Is Buyee Japan Worth It?


Every NYC Cool Girl Is Buying Her Vintage Gucci & CDG From This Japanese Site

You shop by proxy and shipping can cost north of $60, but some say the haul is worth it.

by Nicolaia Rips

A​​t this point in my life, 90% of my wardrobe comes from Japan. But I’m not a Comme des Garçons fanatic — I’m just a girl looking for a deal.

Though I’m a lifelong thrifter, I can’t remember the last time I walked into a store and emerged with a full bag. NYC mainstays like Beacon’s Closet or Buffalo Exchange feel like landfills for yesterday’s fast fashion, and there’s the disquieting sense that I can find exactly what I want, cheaper, online. While Carrie Bradshaw dismissed e-comm because “shopping is my cardio,” for me, finding something spectacular after hours of sifting through grainy photos of Anna Sui on my phone is akin to a runner’s high. But as buyers, platforms, and sellers become more environmentally conscious and secondhand savvy, my friends and I are going farther into the recesses of the internet to find what we’re looking for — and the best place now for a designer deal is Buyee.

Buyee is a third-party proxy service connecting foreign buyers with the high-end-yet-inexpensive network of Japanese secondhand marketplaces (most similar to eBay). It’s effectively a conduit that bridges the language and access barrier, purchases the goods for you, and ships them to their own warehouse (the location of which has been a topic of discussion on Reddit), where the items are packaged. When you feel you’ve ordered enough to justify the upwards-of-$60 shipping cost, the order is sent to you, allowing you to bypass dealing with annoying regulations. Before the fashion girls of NYC collectively bite my head off, Buyee has already been openly praised as a mecca of vintage fashion (and there’s also a substantial influx of Buyee hauls on TikTok and Twitter). But as I walk countless friends through the website and recommend the best search terms, I’ve learned that the platform can be a reflection of what we most want and how we shop in the States — and maybe even of who we are.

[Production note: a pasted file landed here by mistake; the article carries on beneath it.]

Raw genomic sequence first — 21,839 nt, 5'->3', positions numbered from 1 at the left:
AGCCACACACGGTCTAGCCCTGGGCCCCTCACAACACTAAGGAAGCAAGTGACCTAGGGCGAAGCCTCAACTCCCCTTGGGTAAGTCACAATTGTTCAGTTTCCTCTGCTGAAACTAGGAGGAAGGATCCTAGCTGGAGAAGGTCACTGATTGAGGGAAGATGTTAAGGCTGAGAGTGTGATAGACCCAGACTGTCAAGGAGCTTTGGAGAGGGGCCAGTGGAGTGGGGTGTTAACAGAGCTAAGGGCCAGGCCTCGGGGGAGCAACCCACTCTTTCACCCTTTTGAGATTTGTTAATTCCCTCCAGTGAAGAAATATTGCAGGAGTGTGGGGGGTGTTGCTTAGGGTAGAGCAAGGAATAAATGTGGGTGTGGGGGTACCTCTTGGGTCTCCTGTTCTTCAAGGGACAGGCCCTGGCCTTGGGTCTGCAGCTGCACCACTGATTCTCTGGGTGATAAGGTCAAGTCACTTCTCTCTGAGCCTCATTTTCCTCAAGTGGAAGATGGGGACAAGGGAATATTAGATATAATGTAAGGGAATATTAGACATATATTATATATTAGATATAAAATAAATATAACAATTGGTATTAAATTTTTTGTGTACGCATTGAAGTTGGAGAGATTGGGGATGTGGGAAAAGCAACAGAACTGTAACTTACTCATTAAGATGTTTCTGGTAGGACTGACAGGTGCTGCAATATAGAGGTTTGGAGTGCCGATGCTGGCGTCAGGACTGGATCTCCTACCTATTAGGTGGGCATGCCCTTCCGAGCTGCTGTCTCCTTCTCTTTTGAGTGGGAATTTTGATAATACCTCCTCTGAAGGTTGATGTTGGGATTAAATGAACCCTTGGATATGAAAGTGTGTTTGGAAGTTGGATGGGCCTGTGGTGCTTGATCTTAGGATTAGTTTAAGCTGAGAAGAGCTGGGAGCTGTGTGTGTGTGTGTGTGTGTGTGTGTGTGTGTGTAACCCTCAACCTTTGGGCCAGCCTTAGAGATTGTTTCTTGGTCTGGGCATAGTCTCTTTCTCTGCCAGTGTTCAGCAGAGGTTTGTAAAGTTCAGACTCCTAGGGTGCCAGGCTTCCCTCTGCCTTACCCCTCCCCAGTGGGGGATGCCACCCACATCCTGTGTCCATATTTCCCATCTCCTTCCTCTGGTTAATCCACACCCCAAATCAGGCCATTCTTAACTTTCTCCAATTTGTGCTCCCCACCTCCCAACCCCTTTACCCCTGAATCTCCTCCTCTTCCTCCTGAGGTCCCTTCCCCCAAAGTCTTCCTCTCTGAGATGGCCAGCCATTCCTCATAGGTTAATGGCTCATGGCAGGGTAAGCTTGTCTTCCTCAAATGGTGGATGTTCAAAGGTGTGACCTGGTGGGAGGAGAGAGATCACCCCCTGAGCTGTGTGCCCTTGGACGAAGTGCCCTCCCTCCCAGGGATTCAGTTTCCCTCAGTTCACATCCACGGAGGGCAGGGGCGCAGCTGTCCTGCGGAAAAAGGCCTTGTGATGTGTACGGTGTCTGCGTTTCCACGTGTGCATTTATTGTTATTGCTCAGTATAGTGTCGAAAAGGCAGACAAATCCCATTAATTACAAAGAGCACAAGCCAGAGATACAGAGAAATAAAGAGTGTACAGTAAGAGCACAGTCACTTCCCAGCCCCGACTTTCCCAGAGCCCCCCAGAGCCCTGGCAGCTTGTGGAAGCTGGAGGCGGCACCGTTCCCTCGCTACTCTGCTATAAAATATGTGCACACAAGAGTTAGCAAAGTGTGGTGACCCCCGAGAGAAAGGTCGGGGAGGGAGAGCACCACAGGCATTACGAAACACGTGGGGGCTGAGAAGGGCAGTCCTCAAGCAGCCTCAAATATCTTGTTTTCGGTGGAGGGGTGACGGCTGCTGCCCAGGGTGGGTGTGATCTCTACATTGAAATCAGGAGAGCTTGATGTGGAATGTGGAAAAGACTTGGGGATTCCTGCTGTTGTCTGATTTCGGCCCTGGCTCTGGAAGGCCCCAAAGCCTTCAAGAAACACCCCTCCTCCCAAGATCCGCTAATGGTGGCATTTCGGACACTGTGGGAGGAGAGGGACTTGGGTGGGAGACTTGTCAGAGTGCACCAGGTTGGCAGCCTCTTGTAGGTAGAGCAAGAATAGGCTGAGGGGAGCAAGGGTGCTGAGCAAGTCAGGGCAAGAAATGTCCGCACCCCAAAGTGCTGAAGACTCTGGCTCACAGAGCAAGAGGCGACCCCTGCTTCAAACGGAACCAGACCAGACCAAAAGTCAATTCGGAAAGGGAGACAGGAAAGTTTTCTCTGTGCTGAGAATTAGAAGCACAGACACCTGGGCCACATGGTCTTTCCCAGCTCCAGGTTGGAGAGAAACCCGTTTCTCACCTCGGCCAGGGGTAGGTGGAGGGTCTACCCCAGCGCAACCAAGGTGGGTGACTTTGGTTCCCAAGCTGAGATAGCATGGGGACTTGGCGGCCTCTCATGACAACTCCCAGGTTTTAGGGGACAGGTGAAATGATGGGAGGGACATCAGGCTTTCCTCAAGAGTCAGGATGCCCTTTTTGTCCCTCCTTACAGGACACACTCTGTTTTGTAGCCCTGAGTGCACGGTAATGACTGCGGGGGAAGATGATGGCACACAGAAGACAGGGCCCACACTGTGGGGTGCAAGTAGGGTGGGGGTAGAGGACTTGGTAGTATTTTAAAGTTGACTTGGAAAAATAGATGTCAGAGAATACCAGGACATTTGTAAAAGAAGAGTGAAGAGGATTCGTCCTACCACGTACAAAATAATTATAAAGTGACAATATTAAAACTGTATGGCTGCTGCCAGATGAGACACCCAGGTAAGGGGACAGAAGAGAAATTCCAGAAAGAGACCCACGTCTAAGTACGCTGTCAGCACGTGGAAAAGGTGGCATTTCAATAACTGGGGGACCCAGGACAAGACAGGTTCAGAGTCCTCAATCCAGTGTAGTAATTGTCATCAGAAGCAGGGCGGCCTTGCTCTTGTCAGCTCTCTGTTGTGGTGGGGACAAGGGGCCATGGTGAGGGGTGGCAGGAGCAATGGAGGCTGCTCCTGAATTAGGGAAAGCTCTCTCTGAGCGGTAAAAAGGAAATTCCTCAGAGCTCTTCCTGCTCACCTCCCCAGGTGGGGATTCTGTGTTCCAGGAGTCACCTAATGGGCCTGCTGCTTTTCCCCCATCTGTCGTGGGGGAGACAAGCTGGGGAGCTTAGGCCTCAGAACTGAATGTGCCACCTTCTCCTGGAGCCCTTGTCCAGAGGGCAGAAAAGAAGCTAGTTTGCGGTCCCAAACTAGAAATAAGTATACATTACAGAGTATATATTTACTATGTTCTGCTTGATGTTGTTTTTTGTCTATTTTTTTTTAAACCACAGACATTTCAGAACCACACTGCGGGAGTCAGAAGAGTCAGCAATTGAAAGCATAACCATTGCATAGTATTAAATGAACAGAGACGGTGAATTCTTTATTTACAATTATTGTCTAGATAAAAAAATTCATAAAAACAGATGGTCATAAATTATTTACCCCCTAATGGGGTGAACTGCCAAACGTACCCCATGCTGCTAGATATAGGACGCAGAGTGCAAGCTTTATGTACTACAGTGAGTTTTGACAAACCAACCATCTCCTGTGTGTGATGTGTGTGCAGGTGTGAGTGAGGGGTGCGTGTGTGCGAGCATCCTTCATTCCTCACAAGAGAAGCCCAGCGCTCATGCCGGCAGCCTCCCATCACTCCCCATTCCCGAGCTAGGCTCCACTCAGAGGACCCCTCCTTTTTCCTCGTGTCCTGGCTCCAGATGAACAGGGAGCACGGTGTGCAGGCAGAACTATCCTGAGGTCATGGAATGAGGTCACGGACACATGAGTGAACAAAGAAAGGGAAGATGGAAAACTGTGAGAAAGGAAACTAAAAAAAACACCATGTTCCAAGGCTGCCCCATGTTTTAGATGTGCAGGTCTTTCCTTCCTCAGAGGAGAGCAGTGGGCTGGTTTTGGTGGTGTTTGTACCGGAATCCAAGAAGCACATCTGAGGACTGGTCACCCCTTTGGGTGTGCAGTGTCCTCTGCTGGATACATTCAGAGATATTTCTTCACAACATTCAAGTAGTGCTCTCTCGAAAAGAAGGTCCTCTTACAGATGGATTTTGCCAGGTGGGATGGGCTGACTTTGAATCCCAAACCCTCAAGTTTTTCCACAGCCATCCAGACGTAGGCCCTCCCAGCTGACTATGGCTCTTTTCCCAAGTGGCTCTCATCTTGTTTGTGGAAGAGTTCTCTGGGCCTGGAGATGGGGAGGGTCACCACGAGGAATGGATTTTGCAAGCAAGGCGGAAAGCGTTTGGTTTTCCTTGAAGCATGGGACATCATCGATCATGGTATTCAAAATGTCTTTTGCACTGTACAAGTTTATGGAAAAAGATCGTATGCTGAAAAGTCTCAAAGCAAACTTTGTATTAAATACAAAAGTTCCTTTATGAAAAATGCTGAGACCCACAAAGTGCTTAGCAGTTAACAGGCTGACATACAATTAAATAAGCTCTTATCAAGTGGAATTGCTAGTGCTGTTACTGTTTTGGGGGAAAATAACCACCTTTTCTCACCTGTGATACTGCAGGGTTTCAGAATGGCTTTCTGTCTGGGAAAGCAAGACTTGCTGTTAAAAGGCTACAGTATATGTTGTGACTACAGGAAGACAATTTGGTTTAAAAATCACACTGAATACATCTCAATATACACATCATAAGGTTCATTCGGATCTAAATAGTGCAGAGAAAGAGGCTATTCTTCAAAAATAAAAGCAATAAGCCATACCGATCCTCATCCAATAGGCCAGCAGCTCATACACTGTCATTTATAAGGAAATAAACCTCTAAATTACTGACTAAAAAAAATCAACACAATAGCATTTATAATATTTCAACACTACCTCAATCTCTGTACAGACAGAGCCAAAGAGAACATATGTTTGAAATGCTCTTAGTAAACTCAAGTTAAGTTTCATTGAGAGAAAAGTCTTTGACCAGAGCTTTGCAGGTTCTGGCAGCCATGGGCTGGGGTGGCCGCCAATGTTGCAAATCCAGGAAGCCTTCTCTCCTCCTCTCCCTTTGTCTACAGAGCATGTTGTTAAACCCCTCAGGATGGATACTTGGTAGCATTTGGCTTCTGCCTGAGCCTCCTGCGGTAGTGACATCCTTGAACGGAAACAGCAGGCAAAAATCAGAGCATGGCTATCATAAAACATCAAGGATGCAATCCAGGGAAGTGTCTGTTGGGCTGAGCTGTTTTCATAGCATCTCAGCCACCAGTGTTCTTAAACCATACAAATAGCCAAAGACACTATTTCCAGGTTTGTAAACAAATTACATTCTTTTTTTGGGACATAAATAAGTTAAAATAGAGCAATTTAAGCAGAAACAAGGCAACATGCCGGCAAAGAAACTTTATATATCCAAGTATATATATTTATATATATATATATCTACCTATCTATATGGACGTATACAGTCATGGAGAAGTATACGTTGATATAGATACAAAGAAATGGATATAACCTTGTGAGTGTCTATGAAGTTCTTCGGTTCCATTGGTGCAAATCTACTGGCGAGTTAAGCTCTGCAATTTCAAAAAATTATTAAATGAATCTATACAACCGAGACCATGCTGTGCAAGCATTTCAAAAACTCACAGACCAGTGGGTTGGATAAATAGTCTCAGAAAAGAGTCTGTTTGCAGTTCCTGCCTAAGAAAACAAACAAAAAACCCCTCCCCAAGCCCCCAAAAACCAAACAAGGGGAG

The author in, well, Comme Des Garçons for $60.
Vivienne Westwood tee for $45.
1 / 2
1 / 2

Select items I’ve bought on Buyee: a Vivienne Tam top for $15, a knotted-up leather Comme des Garçons bag for $70, an Agnès b. top with a trompe l'œil tie for $10. Publicist Aureole Ribes purchased Pierre Cardin drinking glasses there. It’s where writer Liana Satenstein gets all her Gucci: “No one knows I got my job at Vogue through LinkedIn and my Gucci from Buyee,” she says. Secondhand seller, actor, and ceramicist Tessa Gourin says, “Getting CDG and Yohji for $50 was an out-of-body experience, and I ended up keeping most of what I intended to sell. Alas, the time has come for the best-kept vintage-girl-secret to be revealed…” E-girl Naomi Leigh (though she claims she’s aged out of the term) tells me how she left the oversaturated Depop once a friend introduced her to Buyee via a CDG jacket. “It just opened up a much broader supply of brands — especially since the most valued brands by Japanese consumers aren’t always what young women in U.S. cities value,” she says. “There’s some arbitrage there, too, if you’re discerning.”